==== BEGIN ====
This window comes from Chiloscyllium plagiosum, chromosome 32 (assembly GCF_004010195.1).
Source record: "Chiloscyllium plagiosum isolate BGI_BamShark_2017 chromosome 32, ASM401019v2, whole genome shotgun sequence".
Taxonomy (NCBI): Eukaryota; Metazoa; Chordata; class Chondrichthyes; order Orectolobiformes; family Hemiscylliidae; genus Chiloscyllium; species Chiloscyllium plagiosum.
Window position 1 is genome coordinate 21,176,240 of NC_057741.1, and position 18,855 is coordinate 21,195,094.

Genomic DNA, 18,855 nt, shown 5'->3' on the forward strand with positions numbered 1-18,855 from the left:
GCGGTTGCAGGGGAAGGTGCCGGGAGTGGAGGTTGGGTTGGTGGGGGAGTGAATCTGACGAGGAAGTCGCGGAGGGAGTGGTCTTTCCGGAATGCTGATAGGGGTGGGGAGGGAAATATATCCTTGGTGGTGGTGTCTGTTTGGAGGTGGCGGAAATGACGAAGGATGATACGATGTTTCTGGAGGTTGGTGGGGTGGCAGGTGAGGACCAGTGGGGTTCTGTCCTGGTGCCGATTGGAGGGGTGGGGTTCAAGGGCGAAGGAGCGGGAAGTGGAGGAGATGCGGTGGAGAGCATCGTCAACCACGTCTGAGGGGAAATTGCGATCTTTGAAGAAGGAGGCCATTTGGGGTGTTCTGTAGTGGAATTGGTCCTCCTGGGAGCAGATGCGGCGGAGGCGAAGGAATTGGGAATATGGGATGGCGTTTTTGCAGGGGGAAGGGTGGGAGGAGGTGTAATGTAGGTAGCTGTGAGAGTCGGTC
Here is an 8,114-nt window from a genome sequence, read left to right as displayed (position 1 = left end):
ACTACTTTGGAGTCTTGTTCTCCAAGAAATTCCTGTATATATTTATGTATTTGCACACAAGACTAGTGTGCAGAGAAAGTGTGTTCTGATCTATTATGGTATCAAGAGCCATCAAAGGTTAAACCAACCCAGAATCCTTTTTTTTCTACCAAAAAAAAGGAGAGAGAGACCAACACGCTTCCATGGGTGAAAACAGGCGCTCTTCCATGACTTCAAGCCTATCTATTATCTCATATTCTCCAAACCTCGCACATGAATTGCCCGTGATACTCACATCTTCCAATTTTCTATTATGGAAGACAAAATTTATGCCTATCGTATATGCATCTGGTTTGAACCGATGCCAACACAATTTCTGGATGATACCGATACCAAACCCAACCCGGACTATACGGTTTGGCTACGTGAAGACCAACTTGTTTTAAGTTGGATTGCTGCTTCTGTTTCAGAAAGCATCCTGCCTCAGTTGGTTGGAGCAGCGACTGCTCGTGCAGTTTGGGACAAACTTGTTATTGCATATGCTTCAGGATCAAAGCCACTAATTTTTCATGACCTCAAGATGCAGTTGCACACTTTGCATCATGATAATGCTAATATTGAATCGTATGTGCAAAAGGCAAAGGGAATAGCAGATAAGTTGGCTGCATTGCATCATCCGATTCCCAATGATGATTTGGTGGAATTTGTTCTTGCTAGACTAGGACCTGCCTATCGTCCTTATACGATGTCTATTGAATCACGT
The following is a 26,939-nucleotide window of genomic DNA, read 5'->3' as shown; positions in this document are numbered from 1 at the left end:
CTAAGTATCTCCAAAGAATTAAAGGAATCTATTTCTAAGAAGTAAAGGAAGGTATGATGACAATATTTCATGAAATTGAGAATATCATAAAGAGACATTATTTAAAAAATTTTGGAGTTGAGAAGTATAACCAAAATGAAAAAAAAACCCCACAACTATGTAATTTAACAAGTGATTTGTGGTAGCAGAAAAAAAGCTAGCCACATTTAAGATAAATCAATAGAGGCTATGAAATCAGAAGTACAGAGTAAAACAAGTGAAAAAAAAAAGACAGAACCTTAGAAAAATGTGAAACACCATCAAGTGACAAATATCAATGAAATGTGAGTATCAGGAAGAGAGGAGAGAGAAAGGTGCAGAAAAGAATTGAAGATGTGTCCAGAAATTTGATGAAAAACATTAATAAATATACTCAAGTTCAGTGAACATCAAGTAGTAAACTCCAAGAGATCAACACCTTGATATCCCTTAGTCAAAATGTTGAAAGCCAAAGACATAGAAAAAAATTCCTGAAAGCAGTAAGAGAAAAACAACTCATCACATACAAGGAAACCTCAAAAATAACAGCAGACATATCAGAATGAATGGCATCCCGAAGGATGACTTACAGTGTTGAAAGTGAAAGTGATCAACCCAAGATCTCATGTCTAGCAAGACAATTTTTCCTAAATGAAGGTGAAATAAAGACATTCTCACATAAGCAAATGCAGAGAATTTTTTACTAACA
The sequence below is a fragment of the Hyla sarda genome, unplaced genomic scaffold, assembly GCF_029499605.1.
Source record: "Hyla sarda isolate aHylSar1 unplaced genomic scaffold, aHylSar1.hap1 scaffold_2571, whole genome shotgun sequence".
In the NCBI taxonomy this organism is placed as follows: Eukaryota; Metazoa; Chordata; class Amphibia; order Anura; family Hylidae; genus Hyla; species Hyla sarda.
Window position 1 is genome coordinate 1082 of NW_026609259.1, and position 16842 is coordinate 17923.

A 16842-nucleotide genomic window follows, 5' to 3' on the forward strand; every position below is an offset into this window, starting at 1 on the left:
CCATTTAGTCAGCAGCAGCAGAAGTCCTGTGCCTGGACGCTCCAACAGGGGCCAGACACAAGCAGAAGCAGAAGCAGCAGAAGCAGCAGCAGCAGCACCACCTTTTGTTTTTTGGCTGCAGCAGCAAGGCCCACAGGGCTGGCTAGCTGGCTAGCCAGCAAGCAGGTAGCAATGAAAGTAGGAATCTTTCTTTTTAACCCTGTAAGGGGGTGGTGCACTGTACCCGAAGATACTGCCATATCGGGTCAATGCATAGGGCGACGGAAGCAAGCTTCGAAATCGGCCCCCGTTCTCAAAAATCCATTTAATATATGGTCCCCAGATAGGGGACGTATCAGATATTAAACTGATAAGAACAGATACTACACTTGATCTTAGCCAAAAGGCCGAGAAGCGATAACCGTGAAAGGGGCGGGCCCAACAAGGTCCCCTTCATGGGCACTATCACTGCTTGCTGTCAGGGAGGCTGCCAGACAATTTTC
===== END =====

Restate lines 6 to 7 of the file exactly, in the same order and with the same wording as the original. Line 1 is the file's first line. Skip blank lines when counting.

GCGGTTGCAGGGGAAGGTGCCGGGAGTGGAGGTTGGGTTGGTGGGGGAGTGAATCTGACGAGGAAGTCGCGGAGGGAGTGGTCTTTCCGGAATGCTGATAGGGGTGGGGAGGGAAATATATCCTTGGTGGTGGTGTCTGTTTGGAGGTGGCGGAAATGACGAAGGATGATACGATGTTTCTGGAGGTTGGTGGGGTGGCAGGTGAGGACCAGTGGGGTTCTGTCCTGGTGCCGATTGGAGGGGTGGGGTTCAAGGGCGAAGGAGCGGGAAGTGGAGGAGATGCGGTGGAGAGCATCGTCAACCACGTCTGAGGGGAAATTGCGATCTTTGAAGAAGGAGGCCATTTGGGGTGTTCTGTAGTGGAATTGGTCCTCCTGGGAGCAGATGCGGCGGAGGCGAAGGAATTGGGAATATGGGATGGCGTTTTTGCAGGGGGAAGGGTGGGAGGAGGTGTAATGTAGGTAGCTGTGAGAGTCGGTC
Here is an 8,114-nt window from a genome sequence, read left to right as displayed (position 1 = left end):